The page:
As those who have known me for multiple years know, I have a deep love for libraries, both the use, operation, and amassing of them.
This evening I had an experience with our local library system that again reminded me why they are such wonderful places, not just because of the contents, but because of the people that make up that content.
I had a particular book I wanted to take a look at, City Comforts by David Sucher (I have some passing interest in urban affairs, living in a city and loving my neighborhood, and not just because we have the cutest L stop in the world (at least, until the construction begins - at that point, all bets are off), but because it's just a swell place).
So I look the book up in the library's OPAC on the web, and find a record for the book that is a bit confusing. Undaunted, I head down to the main branch after work.
Now, it's here that the human factors of the Harold Washington Library Center elude me. The floors are labeled by subject area (Science, Social Sciences, Literature, etc), not by Library of Congress code, which is how I both think of subject collections (damaged by five years of library work in college), and how the books are generally referenced in the catalog. But I make a lucky guess of the sixth floor, and head to the call number section, which matches not at all. Instead of urban affairs, I find a small collection of books on government works (The Public Works of Lyndon B Johnson did, I will admit, catch my eye).
I head over to the Social Sciences reference desk, where after a brief sojourn on queue, I'm very helpfully assisted by the librarian. She looks up the title a second time, notes that it is actually a Municipal Doc number, not a regular holding. She then goes the extra step of politely enquiring why I was interested in the book, where I had heard of it, and so forth - a discreet and capable reference interview. Then, to fulfill my desires for the book as best she can, she pulls up WorldCat and locates other libraries in the area that have the book in their collection for my Inter-Library Loan request, should I choose to make one. But she reminds me that my next stop should be the municipal documents collection, one floor down.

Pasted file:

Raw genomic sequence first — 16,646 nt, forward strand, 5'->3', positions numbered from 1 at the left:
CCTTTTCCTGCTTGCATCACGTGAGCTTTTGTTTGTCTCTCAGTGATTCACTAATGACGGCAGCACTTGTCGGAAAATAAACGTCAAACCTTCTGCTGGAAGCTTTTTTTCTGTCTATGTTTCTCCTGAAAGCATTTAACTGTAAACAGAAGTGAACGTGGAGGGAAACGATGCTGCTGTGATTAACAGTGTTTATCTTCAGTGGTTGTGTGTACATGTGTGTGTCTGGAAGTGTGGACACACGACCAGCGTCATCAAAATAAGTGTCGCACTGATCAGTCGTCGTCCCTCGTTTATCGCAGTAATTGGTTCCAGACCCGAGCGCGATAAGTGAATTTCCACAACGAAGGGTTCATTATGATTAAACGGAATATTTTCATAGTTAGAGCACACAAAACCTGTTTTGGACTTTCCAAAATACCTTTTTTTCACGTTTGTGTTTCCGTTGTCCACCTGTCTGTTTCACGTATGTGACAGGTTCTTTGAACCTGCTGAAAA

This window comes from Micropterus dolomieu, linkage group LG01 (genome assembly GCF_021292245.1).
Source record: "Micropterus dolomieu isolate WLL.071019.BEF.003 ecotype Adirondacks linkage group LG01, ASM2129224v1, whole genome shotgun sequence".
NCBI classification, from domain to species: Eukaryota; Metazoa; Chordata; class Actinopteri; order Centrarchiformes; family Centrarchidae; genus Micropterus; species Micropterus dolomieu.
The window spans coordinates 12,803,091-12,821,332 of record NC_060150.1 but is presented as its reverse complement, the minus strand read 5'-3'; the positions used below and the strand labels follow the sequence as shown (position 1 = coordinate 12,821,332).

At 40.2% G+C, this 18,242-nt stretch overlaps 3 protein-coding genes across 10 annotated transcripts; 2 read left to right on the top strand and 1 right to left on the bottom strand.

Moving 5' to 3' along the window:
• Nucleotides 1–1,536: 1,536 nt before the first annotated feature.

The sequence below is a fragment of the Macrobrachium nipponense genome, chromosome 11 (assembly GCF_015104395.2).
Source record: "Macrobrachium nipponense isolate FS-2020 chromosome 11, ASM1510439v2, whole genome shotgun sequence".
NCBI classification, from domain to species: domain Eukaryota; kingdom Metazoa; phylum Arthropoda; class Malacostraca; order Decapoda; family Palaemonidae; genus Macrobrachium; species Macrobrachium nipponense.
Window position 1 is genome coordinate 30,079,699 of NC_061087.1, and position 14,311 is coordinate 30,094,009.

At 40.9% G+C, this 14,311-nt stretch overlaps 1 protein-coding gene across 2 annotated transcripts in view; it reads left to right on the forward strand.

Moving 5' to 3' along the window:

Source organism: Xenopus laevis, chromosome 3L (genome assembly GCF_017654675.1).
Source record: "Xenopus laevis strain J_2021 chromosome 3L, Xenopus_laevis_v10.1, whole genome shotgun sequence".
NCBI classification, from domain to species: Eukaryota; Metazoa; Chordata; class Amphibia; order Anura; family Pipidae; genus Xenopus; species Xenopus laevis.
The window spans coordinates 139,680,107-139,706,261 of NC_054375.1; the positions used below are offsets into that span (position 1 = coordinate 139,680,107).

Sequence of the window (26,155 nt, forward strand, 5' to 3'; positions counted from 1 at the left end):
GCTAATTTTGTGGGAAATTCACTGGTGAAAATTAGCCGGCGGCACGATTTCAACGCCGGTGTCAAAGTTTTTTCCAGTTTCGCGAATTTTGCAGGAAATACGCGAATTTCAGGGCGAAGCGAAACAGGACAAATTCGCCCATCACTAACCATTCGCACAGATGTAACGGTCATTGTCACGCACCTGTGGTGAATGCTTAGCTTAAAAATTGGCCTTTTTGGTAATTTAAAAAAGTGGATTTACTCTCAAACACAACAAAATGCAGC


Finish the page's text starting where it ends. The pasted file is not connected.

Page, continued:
So I go there, where the brief introduction to the search repeats itself, but only briefly. Upon looking at the record, this librarian can tell me the whole story. It turns out that a while ago the City of Chicago closed their governmental municipal library, depositing the entirety of it with the Chicago Public Library system, in the municipal collection, which houses other local government publications (akin to the federal government documents). At which point these new documents were integrated into the existing collection, but the books and other resources from the city library are being handled on a department by department basis. And timelines, budgets and conflicts and constraints being what they are, that has proceeded glacially. So the book I want is probably at the library, but in a box in the basement somewhere, awaiting recovery.
I left empty handed but happy. I didn't get the book I wanted, but I had a wonderful experience working with the librarians on duty, learned a bit more about my city, and with a clear set of next steps. It isn't something I can read about on the train, but it is something I can be pleased with.
And really, isn't that what those of us who interact and serve other people every day should strive for? Forget the takeaway slideshow prints from a presentation, what if each time we met someone we both went away thinking and being intrigued, having learned something new?Posted by esinclai at October 08, 2003 06:53 PM |